On Tuesday, TikTok made changes to its privacy statement that would give its staff members in China and other nations access to the data of its European customers. Concerns over data sharing with the Chinese government have grown as a result of this revelation.
European User Data Remote Access
Elaine Fox, TikTok’s head of privacy in Europe, revealed that the company now maintains the data of its European customers in the United States and Singapore. The corporation had planned to build a data center in Ireland in 2020 to house the data of its European users, but nothing of that has come to pass.
According to the company’s most recent privacy update, employees in Brazil, Canada, China, Israel, Japan, Malaysia, Philippines, Singapore, South Korea, and the United States would be able to remotely access the data of TikTok’s European users “based on a demonstrated necessity to execute their work,” she said.
This, according to Fox, is a part of TikTok’s efforts to give its European customers a “consistent, pleasurable, and safe” experience.
She said that the action will be “subject to a number of rigorous security controls and approval standards, and by way of methods that are recognized under the GDPR.” The announcement, however, has been regarded with skepticism.
Since then, TikTok has been criticized for allegedly being a data-harvesting tool for the Chinese government, and the company’s most recent admission hasn’t helped to allay these accusations.
FCC Chairman Wants TikTok to be Banned
Brendan Carr, one of the U.S. Senate’s five chairs, was in the United States at the same time. In an interview with Axios this week, the Federal Communications Commission (FCC) recommended that TikTok be outlawed by the American government.
I don’t think there is any other way forward than a prohibition, he remarked. The Secure Equipment Act of 2021, which mandates that the FCC defend the nation’s telecommunications networks from foreign threats, was passed as a result of Carr’s strident condemnation of Chinese firms like Huawei and TikTok.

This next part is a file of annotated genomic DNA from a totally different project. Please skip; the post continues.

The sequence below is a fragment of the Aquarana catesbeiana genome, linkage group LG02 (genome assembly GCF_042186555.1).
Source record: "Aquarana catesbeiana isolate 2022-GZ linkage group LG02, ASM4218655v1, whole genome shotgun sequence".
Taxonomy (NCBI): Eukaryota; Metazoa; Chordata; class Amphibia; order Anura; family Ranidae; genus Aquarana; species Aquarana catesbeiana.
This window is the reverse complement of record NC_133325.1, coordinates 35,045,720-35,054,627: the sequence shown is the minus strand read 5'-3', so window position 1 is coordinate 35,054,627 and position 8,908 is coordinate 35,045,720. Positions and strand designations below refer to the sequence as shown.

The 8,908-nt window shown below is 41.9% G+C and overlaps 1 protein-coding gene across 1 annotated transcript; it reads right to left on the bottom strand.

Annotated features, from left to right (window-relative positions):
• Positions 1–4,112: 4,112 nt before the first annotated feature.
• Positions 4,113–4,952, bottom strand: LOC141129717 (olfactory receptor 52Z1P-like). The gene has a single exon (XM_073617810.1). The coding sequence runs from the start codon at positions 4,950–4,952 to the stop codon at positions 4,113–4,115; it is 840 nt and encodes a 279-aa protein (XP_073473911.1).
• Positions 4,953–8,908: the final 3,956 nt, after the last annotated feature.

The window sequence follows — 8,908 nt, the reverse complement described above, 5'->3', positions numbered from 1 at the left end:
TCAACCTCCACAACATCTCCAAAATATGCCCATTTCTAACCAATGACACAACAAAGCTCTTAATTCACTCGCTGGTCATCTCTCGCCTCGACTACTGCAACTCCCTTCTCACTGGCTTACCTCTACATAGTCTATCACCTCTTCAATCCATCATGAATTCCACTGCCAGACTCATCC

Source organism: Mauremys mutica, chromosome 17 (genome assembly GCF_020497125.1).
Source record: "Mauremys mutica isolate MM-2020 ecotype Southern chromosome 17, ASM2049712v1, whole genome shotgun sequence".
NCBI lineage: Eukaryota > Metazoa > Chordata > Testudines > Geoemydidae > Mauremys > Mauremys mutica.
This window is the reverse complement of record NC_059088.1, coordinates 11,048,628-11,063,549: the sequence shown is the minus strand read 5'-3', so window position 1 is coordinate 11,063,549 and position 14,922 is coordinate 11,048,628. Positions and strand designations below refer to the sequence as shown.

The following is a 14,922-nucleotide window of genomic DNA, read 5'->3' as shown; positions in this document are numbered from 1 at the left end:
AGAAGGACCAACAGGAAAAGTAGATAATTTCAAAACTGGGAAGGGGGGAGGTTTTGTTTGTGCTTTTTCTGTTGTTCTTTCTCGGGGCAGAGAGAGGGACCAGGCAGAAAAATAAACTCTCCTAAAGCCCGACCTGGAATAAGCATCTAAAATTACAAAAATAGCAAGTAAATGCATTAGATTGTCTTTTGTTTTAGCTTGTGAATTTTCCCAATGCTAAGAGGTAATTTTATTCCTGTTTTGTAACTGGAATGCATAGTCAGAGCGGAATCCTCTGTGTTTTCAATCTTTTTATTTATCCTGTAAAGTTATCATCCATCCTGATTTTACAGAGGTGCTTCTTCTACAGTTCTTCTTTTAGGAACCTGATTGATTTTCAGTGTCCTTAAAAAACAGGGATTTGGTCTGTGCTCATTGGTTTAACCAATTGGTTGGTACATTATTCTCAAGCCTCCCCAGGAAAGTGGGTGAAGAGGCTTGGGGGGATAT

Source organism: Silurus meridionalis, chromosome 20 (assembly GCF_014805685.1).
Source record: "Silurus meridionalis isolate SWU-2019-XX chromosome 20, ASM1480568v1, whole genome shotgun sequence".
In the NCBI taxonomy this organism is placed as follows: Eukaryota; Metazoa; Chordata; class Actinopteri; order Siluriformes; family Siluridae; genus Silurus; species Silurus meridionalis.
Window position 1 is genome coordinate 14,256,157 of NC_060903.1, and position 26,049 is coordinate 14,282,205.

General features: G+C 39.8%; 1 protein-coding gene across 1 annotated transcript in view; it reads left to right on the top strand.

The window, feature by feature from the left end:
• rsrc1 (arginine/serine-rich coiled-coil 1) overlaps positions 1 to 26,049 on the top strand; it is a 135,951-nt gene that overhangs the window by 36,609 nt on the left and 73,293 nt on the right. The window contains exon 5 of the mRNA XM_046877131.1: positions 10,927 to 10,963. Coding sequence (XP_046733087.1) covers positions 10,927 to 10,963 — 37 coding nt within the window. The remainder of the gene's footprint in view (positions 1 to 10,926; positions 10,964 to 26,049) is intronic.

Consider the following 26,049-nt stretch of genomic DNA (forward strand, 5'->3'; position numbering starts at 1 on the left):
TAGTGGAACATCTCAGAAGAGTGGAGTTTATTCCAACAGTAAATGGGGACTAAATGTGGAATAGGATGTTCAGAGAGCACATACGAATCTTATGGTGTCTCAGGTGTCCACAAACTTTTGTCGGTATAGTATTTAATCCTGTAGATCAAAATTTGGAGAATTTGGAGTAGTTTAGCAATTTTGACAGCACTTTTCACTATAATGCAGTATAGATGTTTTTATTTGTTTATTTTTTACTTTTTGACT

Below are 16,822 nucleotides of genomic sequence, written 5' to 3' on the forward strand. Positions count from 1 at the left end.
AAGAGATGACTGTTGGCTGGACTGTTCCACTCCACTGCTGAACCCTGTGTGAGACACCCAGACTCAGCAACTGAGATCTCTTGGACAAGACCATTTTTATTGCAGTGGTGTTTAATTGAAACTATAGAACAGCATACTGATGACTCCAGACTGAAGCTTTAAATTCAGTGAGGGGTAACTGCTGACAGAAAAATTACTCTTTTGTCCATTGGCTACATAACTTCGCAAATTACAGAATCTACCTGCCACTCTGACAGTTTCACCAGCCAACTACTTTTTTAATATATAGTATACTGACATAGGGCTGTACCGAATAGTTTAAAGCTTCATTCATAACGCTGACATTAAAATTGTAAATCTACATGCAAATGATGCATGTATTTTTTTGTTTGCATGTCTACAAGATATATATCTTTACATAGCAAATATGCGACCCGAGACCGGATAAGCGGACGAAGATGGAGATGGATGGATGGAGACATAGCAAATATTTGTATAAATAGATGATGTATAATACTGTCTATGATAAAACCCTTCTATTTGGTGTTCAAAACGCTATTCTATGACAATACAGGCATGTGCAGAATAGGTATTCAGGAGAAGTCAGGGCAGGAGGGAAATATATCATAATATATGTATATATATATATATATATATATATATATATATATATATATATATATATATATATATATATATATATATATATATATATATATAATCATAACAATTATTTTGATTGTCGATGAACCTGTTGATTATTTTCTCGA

Carr stated earlier this year that China “has a national security law that compels every entity within its jurisdiction to aid its espionage and what they view as their national security efforts,” alluding to the fact that Chinese companies are required to provide the Chinese Communist Party with access to all the data they collect (CCP).
The Mysterious User Data of TikTok
Today, approximately five billion people use social media globally, accounting for nearly 60 percent of all people on the planet.
With over one billion users worldwide, TikTok is the sixth most used and fastest-growing social media site. According to a 2022 Sensor Tower report, TikTok has received over three and a half billion downloads worldwide, making it the most popular social media network. There are around 100 million users of TikTok in the United States and 220 million in Europe.
“TikTok became the sixth app (and the only one not owned by Meta) to break this barrier, surpassing 3.5 billion total downloads, in the first quarter of 2021. Since the beginning of 2018, TikTok has had the most downloads of any app, according to a research from SensorTower.
Despite its enormous popularity, TikTok is not without controversy; it has faced serious privacy lawsuits for collecting the personal information of users who were underage and has been completely banned in some nations, including India and Indonesia, for hosting inappropriate content and being thought to have ties to the Chinese government.
It is unknown if TikTok intends to give its employees remote access to the information of its users in the United States and other countries. After it was discovered that TikTok’s Chinese personnel had access to some of its American users’ non-sensitive data, the company came under intense investigation earlier this year.
In order to allay the worries caused by this announcement, TikTok said in July that it is rerouting the data of its American users to American servers.
Oracle, a software company, restricts access to only those with permission.
Senator Rob Portman of the United States questioned TikTok’s chief operating officer Vanessa Pappas in September about whether ByteDance would give the Chinese government access to user information from the United States.
Are you unsure if TikTok is suitable for your kids? You can get all the information you need in our TikTok for kids guide.